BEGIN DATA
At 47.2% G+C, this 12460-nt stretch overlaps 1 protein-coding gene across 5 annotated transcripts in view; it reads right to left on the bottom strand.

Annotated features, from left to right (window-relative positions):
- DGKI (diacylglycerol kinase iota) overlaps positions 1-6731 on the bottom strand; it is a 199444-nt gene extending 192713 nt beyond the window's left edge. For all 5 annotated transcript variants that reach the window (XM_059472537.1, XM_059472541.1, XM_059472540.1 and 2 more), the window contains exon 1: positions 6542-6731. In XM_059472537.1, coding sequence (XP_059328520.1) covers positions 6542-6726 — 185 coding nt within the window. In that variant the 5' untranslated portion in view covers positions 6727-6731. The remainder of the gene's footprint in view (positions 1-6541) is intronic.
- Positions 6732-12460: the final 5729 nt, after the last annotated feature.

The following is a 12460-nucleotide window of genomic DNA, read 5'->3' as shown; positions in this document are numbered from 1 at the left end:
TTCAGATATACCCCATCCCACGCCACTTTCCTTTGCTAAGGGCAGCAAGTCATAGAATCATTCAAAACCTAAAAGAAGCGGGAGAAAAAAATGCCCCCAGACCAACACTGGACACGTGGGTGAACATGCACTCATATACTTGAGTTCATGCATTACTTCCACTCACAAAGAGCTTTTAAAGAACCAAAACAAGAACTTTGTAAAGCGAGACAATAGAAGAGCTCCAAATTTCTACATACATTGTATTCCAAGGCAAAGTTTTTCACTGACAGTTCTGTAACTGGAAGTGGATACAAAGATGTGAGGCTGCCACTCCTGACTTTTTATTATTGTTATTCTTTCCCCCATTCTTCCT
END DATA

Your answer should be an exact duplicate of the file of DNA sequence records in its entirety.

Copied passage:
At 47.2% G+C, this 12460-nt stretch overlaps 1 protein-coding gene across 5 annotated transcripts in view; it reads right to left on the bottom strand.

Annotated features, from left to right (window-relative positions):
- DGKI (diacylglycerol kinase iota) overlaps positions 1-6731 on the bottom strand; it is a 199444-nt gene extending 192713 nt beyond the window's left edge. For all 5 annotated transcript variants that reach the window (XM_059472537.1, XM_059472541.1, XM_059472540.1 and 2 more), the window contains exon 1: positions 6542-6731. In XM_059472537.1, coding sequence (XP_059328520.1) covers positions 6542-6726 — 185 coding nt within the window. In that variant the 5' untranslated portion in view covers positions 6727-6731. The remainder of the gene's footprint in view (positions 1-6541) is intronic.
- Positions 6732-12460: the final 5729 nt, after the last annotated feature.

The following is a 12460-nucleotide window of genomic DNA, read 5'->3' as shown; positions in this document are numbered from 1 at the left end:
TTCAGATATACCCCATCCCACGCCACTTTCCTTTGCTAAGGGCAGCAAGTCATAGAATCATTCAAAACCTAAAAGAAGCGGGAGAAAAAAATGCCCCCAGACCAACACTGGACACGTGGGTGAACATGCACTCATATACTTGAGTTCATGCATTACTTCCACTCACAAAGAGCTTTTAAAGAACCAAAACAAGAACTTTGTAAAGCGAGACAATAGAAGAGCTCCAAATTTCTACATACATTGTATTCCAAGGCAAAGTTTTTCACTGACAGTTCTGTAACTGGAAGTGGATACAAAGATGTGAGGCTGCCACTCCTGACTTTTTATTATTGTTATTCTTTCCCCCATTCTTCCT